I confess it wasn’t the utterly speculative threat to Barack Obama that disturbed me about Trump’s Twitter feed that day in March; it was that a mere two hours after lobbing that grenade, Trump turned to razzing Arnold Schwarzenegger for his “pathetic” ratings as host of Celebrity Apprentice. The Watergate tapes exposed much more than a simple abuse of power. They revealed a fragile, petty, paranoid personality of the sort you’d be loath to entrust with the vast authority of the presidency. And Nixon didn’t imagine that the whole world would be listening. Trump’s Twitter feed is like having the Nixon tapes running in real time over social media, with the president desperate for an even bigger audience.

As it happens, there’s precedent for impeaching a president for bizarre behavior and “conduct unbecoming” in his public communications. The impeachment of Andrew Johnson gets a bad rap, in part because most of the charges against him really were bogus. The bulk of the articles of impeachment rested on Johnson’s violation of the Tenure of Office Act, a measure of dubious constitutionality that barred the president from removing Cabinet officers without Senate approval.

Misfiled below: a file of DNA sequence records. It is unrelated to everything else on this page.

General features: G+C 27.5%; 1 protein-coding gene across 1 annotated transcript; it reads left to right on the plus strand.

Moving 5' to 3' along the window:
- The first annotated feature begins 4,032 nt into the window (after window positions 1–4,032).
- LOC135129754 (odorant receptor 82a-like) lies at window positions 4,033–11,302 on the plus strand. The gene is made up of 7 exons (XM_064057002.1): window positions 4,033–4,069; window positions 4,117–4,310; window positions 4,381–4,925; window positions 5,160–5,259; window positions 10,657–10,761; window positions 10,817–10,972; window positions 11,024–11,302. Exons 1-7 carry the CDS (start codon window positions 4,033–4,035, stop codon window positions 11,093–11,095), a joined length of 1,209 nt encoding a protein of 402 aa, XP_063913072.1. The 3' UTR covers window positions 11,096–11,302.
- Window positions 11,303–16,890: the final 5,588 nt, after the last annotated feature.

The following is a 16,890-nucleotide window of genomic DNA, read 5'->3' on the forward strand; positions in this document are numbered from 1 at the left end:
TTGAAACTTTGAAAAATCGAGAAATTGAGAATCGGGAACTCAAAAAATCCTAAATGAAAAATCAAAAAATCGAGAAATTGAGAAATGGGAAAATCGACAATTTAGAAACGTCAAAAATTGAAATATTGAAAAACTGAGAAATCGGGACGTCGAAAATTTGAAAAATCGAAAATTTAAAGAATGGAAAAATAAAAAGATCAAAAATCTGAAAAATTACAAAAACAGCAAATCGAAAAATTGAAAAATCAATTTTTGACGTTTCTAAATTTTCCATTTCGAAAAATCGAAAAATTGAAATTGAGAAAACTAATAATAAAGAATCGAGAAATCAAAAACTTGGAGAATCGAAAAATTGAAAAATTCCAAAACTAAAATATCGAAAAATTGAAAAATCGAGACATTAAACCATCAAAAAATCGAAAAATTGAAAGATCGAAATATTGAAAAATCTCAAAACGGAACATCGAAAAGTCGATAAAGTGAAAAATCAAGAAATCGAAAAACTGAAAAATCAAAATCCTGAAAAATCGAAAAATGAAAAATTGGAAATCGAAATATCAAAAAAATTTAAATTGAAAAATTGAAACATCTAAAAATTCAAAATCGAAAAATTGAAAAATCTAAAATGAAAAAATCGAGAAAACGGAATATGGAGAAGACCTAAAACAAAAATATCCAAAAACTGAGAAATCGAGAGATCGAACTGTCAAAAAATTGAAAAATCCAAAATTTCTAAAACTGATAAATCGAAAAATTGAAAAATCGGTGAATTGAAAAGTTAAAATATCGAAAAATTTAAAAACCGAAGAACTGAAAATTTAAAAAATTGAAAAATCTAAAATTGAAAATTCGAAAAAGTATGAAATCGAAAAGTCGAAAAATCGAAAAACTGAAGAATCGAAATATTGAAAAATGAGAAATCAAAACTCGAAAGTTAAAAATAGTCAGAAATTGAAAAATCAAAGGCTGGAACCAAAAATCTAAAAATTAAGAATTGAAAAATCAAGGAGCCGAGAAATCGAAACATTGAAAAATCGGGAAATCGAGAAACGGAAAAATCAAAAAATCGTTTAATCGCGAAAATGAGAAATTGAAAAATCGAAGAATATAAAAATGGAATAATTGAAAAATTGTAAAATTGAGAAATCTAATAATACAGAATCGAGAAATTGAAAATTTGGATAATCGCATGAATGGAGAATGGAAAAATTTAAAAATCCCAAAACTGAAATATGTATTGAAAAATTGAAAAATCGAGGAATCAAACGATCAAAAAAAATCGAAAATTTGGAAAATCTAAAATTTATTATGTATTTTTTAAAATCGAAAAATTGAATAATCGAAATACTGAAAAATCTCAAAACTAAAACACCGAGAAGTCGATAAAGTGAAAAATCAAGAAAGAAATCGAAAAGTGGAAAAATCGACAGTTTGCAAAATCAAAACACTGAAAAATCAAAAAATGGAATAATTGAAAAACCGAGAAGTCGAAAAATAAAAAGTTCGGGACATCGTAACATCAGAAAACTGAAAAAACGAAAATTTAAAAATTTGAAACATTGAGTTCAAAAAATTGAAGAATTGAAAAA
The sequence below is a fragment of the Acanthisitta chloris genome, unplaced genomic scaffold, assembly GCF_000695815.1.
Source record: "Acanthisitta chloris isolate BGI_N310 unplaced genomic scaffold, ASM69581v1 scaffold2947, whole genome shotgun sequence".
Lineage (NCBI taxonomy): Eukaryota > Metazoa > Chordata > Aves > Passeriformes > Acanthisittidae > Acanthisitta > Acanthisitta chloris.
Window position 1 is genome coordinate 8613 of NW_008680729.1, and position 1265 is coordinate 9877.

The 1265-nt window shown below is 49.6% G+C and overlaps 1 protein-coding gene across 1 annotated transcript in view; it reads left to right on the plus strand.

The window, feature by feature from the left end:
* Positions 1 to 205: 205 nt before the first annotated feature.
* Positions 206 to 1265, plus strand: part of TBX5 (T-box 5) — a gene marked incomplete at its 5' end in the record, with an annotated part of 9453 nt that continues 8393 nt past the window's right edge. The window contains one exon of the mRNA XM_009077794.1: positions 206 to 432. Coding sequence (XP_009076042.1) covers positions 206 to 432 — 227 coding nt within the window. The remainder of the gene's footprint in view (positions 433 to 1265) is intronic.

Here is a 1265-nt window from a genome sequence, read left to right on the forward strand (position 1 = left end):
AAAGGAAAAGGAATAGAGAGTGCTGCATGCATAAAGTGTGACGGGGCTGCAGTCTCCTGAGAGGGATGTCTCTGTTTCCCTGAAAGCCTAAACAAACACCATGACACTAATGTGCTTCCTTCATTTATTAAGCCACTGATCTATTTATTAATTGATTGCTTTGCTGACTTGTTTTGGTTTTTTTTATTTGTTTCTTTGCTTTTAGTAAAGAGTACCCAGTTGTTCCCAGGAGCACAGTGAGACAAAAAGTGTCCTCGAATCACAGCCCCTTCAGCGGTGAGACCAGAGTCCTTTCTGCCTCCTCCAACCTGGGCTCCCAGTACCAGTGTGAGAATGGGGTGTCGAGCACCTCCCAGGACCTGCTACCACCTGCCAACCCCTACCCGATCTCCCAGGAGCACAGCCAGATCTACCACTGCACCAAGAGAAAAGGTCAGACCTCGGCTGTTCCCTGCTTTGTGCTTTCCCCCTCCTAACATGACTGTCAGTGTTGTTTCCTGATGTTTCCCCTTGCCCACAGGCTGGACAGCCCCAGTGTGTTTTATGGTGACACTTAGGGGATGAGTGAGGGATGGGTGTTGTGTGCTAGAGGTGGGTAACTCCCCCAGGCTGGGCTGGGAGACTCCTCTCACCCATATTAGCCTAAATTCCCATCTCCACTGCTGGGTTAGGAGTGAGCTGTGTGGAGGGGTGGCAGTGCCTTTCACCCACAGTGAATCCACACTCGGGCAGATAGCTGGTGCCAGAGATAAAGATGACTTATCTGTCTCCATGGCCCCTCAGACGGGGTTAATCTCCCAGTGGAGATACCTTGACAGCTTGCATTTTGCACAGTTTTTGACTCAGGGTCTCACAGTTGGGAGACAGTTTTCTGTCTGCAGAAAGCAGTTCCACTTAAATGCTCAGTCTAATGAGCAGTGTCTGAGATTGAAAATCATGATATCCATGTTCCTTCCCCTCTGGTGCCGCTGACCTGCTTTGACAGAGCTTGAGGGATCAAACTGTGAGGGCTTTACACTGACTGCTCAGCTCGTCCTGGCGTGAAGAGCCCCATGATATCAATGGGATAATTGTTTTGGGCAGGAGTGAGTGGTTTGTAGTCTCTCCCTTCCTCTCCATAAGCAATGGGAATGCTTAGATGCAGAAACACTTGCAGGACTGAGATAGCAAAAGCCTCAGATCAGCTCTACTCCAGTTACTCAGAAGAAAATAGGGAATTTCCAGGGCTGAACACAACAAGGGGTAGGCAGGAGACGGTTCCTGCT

But the 10th article of impeachment against Johnson, based on different grounds, has gotten less coverage. It charged the president with “a high misdemeanor in office” based on a series of “intemperate, inflammatory, and scandalous harangues” against Congress. In a series of speeches in the summer of 1866, Johnson had accused Congress of, among other things, “undertak[ing] to poison the minds of the American people” and having “substantially planned” a race riot in New Orleans that July. Such remarks, according to Article X, were “peculiarly indecent and unbecoming in the Chief Magistrate” and brought his office “into contempt, ridicule and disgrace.”

‘Peculiar Indecencies’

From a 21st century vantage point, the idea of impeaching the president for insulting Congress seems odd, to say the least. But as Jeffrey Tulis explained in his seminal work The Rhetorical Presidency, “Johnson’s popular rhetoric violated virtually all of the nineteenth-century norms” surrounding presidential oratory. Johnson stood “as the stark exception to general practice in that century, so demagogic in his appeals to the people” that he resembled “a parody of popular leadership.” The charge, approved by the House but not voted on in the Senate, was controversial at the time, but besides skepticism about whether it reached the level of a high misdemeanor, “the only other argument offered by congressmen in Johnson’s defense was that he was not drunk when giving the speeches.”